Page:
Lowering the interest rate in Egypt: What is the impact on the economy?

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In a surprise move to many economists and experts, the Central Bank of Egypt announced, on Thursday, that it would cut interest rates for the second time in a row by about 50 basis points. The decision to cut was largely surprising as few specialists expected it, while most experts and analysts favoured the scenario of fixing interest rates. The decisions of the Monetary Policy Committee at the Central Bank of Egypt opened the way to many speculations by institutions and financial experts about the feasibility and implications of the decision to reduce interest rates on deposit and lending. The committee decided, also against expectations, to cut key interest rates by 50 basis points as well at its last meeting in September. Thus, the rate of return on each of the deposit and lending overnight, and the rate of the main operation was 8.25 per cent, 9.25 per cent, and 8.75 per cent, respectively, and the rate of credit and discount reached 8.75 per cent.

The committee attributed its decision to support economic growth while efforts to contain inflationary pressures continue. She said that the additional reduction decision aims to provide adequate support for economic activity at present, claiming that this decision is consistent with achieving price stability in the medium term.

Effects of the decision

Although the government and Central Bank of Egypt officials have promoted concurrent statements in newspapers and channels that the decision to reduce the interest rate will attract investment, others believed that the decision will have negative repercussions. The reduction came despite the rise in inflation last October, as the annual rate of general inflation in Egyptian cities rose for the second month in a row to a record 4.5 per cent last October. This compares to 3.7 per cent in September and 3.4 per cent in August, but it remains near historical lows.

The bank expected inflationary pressures to continue to be contained during the last quarter of 2020, with inflation falling to less than six per cent, which is below the minimum target range of 6-12 per cent. He explained that this is what prompted the decision further to reduce interest rates in support of economic activity and to achieve price stability in the medium term.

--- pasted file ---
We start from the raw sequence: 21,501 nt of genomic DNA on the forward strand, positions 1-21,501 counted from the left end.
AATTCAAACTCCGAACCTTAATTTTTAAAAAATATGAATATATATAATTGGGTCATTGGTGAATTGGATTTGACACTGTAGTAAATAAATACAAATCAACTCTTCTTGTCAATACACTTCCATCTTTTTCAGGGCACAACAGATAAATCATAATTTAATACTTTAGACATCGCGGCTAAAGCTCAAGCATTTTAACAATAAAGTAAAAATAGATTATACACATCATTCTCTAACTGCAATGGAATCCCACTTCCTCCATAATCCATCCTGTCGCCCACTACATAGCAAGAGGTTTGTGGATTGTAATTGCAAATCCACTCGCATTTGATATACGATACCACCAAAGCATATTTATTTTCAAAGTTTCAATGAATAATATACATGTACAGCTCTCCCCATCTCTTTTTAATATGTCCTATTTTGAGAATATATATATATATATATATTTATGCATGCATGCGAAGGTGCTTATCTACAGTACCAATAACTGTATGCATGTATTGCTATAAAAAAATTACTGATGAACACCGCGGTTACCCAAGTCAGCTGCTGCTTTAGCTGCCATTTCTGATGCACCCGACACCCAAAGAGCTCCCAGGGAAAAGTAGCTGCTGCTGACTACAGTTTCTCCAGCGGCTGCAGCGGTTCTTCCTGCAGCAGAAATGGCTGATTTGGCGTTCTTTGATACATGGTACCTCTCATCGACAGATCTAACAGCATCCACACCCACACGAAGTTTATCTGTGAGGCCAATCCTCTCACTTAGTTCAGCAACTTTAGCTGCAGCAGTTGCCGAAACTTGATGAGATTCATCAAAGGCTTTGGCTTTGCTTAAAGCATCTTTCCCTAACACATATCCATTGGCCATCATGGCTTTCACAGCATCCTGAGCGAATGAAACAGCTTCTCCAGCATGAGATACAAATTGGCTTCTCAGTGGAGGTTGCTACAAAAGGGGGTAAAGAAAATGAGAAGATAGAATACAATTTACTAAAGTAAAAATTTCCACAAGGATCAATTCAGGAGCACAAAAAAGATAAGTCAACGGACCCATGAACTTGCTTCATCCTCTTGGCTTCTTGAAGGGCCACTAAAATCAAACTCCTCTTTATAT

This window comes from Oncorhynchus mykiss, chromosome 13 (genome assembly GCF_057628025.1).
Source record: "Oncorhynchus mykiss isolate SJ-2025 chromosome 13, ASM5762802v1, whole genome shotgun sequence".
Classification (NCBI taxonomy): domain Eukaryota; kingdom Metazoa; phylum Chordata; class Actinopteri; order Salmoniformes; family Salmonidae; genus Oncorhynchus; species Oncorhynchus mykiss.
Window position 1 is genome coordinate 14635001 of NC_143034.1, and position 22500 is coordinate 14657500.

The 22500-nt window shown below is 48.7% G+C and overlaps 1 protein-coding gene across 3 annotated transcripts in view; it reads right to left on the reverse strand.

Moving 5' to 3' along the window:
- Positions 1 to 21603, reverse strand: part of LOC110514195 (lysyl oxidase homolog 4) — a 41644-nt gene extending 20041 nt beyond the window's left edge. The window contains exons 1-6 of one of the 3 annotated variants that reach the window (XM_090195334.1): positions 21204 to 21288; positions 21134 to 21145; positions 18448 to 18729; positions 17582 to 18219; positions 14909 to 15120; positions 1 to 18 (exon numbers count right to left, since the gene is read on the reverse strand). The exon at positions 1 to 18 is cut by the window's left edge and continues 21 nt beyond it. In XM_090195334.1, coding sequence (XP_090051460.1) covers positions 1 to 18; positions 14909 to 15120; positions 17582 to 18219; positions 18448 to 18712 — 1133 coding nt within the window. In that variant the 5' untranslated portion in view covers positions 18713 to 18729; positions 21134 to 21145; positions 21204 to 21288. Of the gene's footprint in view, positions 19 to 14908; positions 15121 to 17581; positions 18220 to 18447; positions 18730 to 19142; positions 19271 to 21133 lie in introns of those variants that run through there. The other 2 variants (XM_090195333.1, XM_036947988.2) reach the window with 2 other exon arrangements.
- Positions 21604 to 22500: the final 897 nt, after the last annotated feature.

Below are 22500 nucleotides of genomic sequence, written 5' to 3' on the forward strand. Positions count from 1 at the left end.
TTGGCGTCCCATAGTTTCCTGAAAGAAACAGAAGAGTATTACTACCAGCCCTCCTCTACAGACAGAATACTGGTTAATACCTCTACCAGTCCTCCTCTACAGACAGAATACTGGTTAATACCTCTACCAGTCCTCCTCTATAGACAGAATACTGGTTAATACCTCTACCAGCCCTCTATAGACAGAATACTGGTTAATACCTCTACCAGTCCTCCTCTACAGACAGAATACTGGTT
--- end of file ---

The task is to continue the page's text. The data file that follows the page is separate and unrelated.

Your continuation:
Basant Fahmy, a specialist in Egyptian economic affairs, objected to the Monetary Policy Committee’s decision to cut interest rates. She confirmed in a press statement that any new rate cut at present will have negative effects before the uncertainty of the outbreak of the second wave of the corona pandemic. She indicated that the reduction does not attract foreign investors to invest in Egyptian debt instruments that the government relies upon to provide liquidity and bridge the financing gap in the state’s general budget, which is what the government claims. When the interest rate was cut last September, Basant Fahmy said that continuing to reduce the interest rate has a negative impact on the middle class in Egypt. She explained that there is a large number of Egyptians who live on the income of their investments in banks, whether it is deposits or certificates, and when the interest rate is lowered, the purchasing power of these citizens will decrease. She added that this would result in a recession, which may be followed by a state of wide recession, as inflation does not decrease, but rather the citizens’ purchasing power decreases, which means that we are in a state of recession and not a decrease in inflation.

In the same context, economic analysts said that the decision to cut interest would negatively affect depositors, as it is assumed that banks will tend to reduce the interest they receive, thus obtaining a lower return. In the long term, investment bank Renaissance Capital expects to cut interest rates by 200-300 basis points over the next year. He explained that this stimulates investment and attracts direct foreign investment in the manufacturing sector during 2022, according to what the bank’s chief global economist Charles Robertson wrote in a new research note. According to the memo, these cuts may affect the price of the Egyptian pound, which may decline to EGP 16.5 to EGP 17 per $1.